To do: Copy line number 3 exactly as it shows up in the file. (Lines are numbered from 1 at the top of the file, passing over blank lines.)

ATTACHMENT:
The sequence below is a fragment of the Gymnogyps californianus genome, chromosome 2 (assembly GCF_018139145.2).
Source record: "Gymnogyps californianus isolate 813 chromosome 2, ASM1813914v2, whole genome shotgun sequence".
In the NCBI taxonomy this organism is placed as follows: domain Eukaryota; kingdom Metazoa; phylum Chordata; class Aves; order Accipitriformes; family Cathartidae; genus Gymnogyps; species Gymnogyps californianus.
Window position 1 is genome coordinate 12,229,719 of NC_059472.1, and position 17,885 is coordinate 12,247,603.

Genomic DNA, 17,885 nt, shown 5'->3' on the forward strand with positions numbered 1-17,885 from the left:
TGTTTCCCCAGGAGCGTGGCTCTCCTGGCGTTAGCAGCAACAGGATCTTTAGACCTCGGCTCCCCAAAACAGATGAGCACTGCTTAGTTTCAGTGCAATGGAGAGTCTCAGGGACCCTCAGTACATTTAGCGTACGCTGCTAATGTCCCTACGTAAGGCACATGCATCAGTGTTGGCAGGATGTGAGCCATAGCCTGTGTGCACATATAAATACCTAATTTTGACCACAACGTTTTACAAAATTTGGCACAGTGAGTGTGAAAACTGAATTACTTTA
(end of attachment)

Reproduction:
In the NCBI taxonomy this organism is placed as follows: domain Eukaryota; kingdom Metazoa; phylum Chordata; class Aves; order Accipitriformes; family Cathartidae; genus Gymnogyps; species Gymnogyps californianus.